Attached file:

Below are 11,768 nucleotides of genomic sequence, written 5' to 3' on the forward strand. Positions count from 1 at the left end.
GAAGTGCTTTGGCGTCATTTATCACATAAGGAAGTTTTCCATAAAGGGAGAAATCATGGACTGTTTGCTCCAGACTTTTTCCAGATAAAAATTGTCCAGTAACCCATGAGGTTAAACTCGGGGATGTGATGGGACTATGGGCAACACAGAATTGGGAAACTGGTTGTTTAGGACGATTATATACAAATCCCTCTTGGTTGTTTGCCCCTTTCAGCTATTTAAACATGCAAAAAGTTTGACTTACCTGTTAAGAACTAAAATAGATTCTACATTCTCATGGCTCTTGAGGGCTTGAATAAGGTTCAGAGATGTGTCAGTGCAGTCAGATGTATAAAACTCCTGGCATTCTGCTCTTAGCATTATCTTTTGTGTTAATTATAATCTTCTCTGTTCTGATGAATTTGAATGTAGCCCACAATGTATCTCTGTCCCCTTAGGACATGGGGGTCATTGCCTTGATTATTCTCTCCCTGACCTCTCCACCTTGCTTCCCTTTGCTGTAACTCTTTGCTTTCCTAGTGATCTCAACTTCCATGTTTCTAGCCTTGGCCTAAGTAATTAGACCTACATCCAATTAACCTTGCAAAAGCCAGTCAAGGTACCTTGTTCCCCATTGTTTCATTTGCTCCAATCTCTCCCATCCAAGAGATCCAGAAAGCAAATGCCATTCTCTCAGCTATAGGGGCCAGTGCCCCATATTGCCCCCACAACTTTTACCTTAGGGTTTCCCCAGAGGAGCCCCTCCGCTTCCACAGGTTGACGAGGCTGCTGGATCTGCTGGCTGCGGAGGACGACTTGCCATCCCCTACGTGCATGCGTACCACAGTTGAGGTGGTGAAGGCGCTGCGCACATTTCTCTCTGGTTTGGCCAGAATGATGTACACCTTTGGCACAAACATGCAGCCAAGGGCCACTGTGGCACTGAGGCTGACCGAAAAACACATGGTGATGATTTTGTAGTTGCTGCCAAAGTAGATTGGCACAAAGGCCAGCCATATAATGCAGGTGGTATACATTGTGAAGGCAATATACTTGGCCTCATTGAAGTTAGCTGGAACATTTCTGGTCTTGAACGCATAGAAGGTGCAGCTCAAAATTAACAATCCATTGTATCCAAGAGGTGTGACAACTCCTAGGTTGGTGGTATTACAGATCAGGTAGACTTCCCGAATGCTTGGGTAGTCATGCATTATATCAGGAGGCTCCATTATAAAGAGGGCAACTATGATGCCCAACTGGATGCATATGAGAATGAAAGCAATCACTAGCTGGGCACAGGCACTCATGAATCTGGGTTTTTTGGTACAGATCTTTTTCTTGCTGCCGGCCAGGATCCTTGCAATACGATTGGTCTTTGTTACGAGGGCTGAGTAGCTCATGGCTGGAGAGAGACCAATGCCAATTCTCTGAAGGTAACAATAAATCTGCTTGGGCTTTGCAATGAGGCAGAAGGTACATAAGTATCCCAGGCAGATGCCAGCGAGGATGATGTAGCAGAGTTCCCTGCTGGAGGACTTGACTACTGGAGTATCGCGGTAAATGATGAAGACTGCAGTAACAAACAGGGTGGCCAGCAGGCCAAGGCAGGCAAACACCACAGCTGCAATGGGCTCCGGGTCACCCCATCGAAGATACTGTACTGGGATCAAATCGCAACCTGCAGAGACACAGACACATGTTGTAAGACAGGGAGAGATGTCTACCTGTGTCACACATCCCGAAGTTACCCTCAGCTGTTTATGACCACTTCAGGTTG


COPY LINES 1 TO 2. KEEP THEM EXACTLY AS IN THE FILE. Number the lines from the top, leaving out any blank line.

Below are 11,768 nucleotides of genomic sequence, written 5' to 3' on the forward strand. Positions count from 1 at the left end.
GAAGTGCTTTGGCGTCATTTATCACATAAGGAAGTTTTCCATAAAGGGAGAAATCATGGACTGTTTGCTCCAGACTTTTTCCAGATAAAAATTGTCCAGTAACCCATGAGGTTAAACTCGGGGATGTGATGGGACTATGGGCAACACAGAATTGGGAAACTGGTTGTTTAGGACGATTATATACAAATCCCTCTTGGTTGTTTGCCCCTTTCAGCTATTTAAACATGCAAAAAGTTTGACTTACCTGTTAAGAACTAAAATAGATTCTACATTCTCATGGCTCTTGAGGGCTTGAATAAGGTTCAGAGATGTGTCAGTGCAGTCAGATGTATAAAACTCCTGGCATTCTGCTCTTAGCATTATCTTTTGTGTTAATTATAATCTTCTCTGTTCTGATGAATTTGAATGTAGCCCACAATGTATCTCTGTCCCCTTAGGACATGGGGGTCATTGCCTTGATTATTCTCTCCCTGACCTCTCCACCTTGCTTCCCTTTGCTGTAACTCTTTGCTTTCCTAGTGATCTCAACTTCCATGTTTCTAGCCTTGGCCTAAGTAATTAGACCTACATCCAATTAACCTTGCAAAAGCCAGTCAAGGTACCTTGTTCCCCATTGTTTCATTTGCTCCAATCTCTCCCATCCAAGAGATCCAGAAAGCAAATGCCATTCTCTCAGCTATAGGGGCCAGTGCCCCATATTGCCCCCACAACTTTTACCTTAGGGTTTCCCCAGAGGAGCCCCTCCGCTTCCACAGGTTGACGAGGCTGCTGGATCTGCTGGCTGCGGAGGACGACTTGCCATCCCCTACGTGCATGCGTACCACAGTTGAGGTGGTGAAGGCGCTGCGCACATTTCTCTCTGGTTTGGCCAGAATGATGTACACCTTTGGCACAAACATGCAGCCAAGGGCCACTGTGGCACTGAGGCTGACCGAAAAACACATGGTGATGATTTTGTAGTTGCTGCCAAAGTAGATTGGCACAAAGGCCAGCCATATAATGCAGGTGGTATACATTGTGAAGGCAATATACTTGGCCTCATTGAAGTTAGCTGGAACATTTCTGGTCTTGAACGCATAGAAGGTGCAGCTCAAAATTAACAATCCATTGTATCCAAGAGGTGTGACAACTCCTAGGTTGGTGGTATTACAGATCAGGTAGACTTCCCGAATGCTTGGGTAGTCATGCATTATATCAGGAGGCTCCATTATAAAGAGGGCAACTATGATGCCCAACTGGATGCATATGAGAATGAAAGCAATCACTAGCTGGGCACAGGCACTCATGAATCTGGGTTTTTTGGTACAGATCTTTTTCTTGCTGCCGGCCAGGATCCTTGCAATACGATTGGTCTTTGTTACGAGGGCTGAGTAGCTCATGGCTGGAGAGAGACCAATGCCAATTCTCTGAAGGTAACAATAAATCTGCTTGGGCTTTGCAATGAGGCAGAAGGTACATAAGTATCCCAGGCAGATGCCAGCGAGGATGATGTAGCAGAGTTCCCTGCTGGAGGACTTGACTACTGGAGTATCGCGGTAAATGATGAAGACTGCAGTAACAAACAGGGTGGCCAGCAGGCCAAGGCAGGCAAACACCACAGCTGCAATGGGCTCCGGGTCACCCCATCGAAGATACTGTACTGGGATCAAATCGCAACCTGCAGAGACACAGACACATGTTGTAAGACAGGGAGAGATGTCTACCTGTGTCACACATCCCGAAGTTACCCTCAGCTGTTTATGACCACTTCAGGTTG